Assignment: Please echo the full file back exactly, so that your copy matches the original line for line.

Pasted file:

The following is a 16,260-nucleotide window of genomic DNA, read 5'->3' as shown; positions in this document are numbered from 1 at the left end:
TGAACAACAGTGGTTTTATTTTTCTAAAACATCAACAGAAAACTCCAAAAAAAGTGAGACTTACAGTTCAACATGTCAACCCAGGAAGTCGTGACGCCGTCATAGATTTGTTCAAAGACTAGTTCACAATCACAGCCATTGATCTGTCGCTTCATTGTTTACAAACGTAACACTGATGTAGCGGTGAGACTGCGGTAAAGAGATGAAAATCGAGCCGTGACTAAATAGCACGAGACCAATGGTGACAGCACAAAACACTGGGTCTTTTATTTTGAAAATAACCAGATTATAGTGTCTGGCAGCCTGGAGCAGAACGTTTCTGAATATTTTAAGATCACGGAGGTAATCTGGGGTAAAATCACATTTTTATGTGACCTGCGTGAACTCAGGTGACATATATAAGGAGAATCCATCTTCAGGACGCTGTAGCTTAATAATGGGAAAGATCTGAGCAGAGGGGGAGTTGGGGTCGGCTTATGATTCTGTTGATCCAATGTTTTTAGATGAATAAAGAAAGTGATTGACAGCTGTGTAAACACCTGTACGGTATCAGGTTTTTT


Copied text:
The following is a 16,260-nucleotide window of genomic DNA, read 5'->3' as shown; positions in this document are numbered from 1 at the left end:
TGAACAACAGTGGTTTTATTTTTCTAAAACATCAACAGAAAACTCCAAAAAAAGTGAGACTTACAGTTCAACATGTCAACCCAGGAAGTCGTGACGCCGTCATAGATTTGTTCAAAGACTAGTTCACAATCACAGCCATTGATCTGTCGCTTCATTGTTTACAAACGTAACACTGATGTAGCGGTGAGACTGCGGTAAAGAGATGAAAATCGAGCCGTGACTAAATAGCACGAGACCAATGGTGACAGCACAAAACACTGGGTCTTTTATTTTGAAAATAACCAGATTATAGTGTCTGGCAGCCTGGAGCAGAACGTTTCTGAATATTTTAAGATCACGGAGGTAATCTGGGGTAAAATCACATTTTTATGTGACCTGCGTGAACTCAGGTGACATATATAAGGAGAATCCATCTTCAGGACGCTGTAGCTTAATAATGGGAAAGATCTGAGCAGAGGGGGAGTTGGGGTCGGCTTATGATTCTGTTGATCCAATGTTTTTAGATGAATAAAGAAAGTGATTGACAGCTGTGTAAACACCTGTACGGTATCAGGTTTTTT